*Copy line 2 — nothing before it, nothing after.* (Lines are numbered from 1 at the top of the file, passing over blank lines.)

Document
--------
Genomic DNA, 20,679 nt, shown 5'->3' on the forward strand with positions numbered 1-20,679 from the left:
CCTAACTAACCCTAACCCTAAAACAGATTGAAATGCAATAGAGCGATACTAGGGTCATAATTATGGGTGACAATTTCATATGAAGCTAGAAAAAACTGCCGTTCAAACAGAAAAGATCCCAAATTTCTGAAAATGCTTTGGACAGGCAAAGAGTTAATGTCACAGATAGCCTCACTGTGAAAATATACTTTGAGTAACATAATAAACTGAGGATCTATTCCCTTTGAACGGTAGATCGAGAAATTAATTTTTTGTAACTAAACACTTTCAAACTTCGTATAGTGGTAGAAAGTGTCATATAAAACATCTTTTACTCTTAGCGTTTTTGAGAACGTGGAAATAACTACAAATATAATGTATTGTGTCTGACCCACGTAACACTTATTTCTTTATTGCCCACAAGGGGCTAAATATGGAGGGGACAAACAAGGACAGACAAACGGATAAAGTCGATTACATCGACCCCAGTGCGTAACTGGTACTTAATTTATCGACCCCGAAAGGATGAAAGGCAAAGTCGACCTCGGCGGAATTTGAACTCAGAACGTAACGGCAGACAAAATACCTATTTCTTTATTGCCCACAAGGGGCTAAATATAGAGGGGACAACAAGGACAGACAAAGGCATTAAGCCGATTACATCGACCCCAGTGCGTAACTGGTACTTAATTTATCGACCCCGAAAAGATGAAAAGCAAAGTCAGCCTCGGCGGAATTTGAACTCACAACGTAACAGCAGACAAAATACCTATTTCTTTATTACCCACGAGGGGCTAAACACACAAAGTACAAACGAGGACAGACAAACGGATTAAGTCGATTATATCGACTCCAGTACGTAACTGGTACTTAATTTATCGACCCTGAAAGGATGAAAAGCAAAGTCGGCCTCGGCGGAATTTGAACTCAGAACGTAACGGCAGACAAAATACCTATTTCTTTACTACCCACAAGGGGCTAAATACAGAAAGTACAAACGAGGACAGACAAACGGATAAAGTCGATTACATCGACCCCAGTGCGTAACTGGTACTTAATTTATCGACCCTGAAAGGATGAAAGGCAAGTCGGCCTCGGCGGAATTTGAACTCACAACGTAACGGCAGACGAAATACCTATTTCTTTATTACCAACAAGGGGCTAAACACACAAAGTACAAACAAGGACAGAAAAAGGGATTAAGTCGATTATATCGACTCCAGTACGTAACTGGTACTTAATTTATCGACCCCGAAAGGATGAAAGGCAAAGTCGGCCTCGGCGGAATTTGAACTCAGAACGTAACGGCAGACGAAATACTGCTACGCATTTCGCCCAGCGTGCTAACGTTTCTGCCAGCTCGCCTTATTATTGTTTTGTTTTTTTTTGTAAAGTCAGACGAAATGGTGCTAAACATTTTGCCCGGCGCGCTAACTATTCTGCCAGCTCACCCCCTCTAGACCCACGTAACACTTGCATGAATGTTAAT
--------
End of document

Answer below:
CCTAACTAACCCTAACCCTAAAACAGATTGAAATGCAATAGAGCGATACTAGGGTCATAATTATGGGTGACAATTTCATATGAAGCTAGAAAAAACTGCCGTTCAAACAGAAAAGATCCCAAATTTCTGAAAATGCTTTGGACAGGCAAAGAGTTAATGTCACAGATAGCCTCACTGTGAAAATATACTTTGAGTAACATAATAAACTGAGGATCTATTCCCTTTGAACGGTAGATCGAGAAATTAATTTTTTGTAACTAAACACTTTCAAACTTCGTATAGTGGTAGAAAGTGTCATATAAAACATCTTTTACTCTTAGCGTTTTTGAGAACGTGGAAATAACTACAAATATAATGTATTGTGTCTGACCCACGTAACACTTATTTCTTTATTGCCCACAAGGGGCTAAATATGGAGGGGACAAACAAGGACAGACAAACGGATAAAGTCGATTACATCGACCCCAGTGCGTAACTGGTACTTAATTTATCGACCCCGAAAGGATGAAAGGCAAAGTCGACCTCGGCGGAATTTGAACTCAGAACGTAACGGCAGACAAAATACCTATTTCTTTATTGCCCACAAGGGGCTAAATATAGAGGGGACAACAAGGACAGACAAAGGCATTAAGCCGATTACATCGACCCCAGTGCGTAACTGGTACTTAATTTATCGACCCCGAAAAGATGAAAAGCAAAGTCAGCCTCGGCGGAATTTGAACTCACAACGTAACAGCAGACAAAATACCTATTTCTTTATTACCCACGAGGGGCTAAACACACAAAGTACAAACGAGGACAGACAAACGGATTAAGTCGATTATATCGACTCCAGTACGTAACTGGTACTTAATTTATCGACCCTGAAAGGATGAAAAGCAAAGTCGGCCTCGGCGGAATTTGAACTCAGAACGTAACGGCAGACAAAATACCTATTTCTTTACTACCCACAAGGGGCTAAATACAGAAAGTACAAACGAGGACAGACAAACGGATAAAGTCGATTACATCGACCCCAGTGCGTAACTGGTACTTAATTTATCGACCCTGAAAGGATGAAAGGCAAGTCGGCCTCGGCGGAATTTGAACTCACAACGTAACGGCAGACGAAATACCTATTTCTTTATTACCAACAAGGGGCTAAACACACAAAGTACAAACAAGGACAGAAAAAGGGATTAAGTCGATTATATCGACTCCAGTACGTAACTGGTACTTAATTTATCGACCCCGAAAGGATGAAAGGCAAAGTCGGCCTCGGCGGAATTTGAACTCAGAACGTAACGGCAGACGAAATACTGCTACGCATTTCGCCCAGCGTGCTAACGTTTCTGCCAGCTCGCCTTATTATTGTTTTGTTTTTTTTTGTAAAGTCAGACGAAATGGTGCTAAACATTTTGCCCGGCGCGCTAACTATTCTGCCAGCTCACCCCCTCTAGACCCACGTAACACTTGCATGAATGTTAAT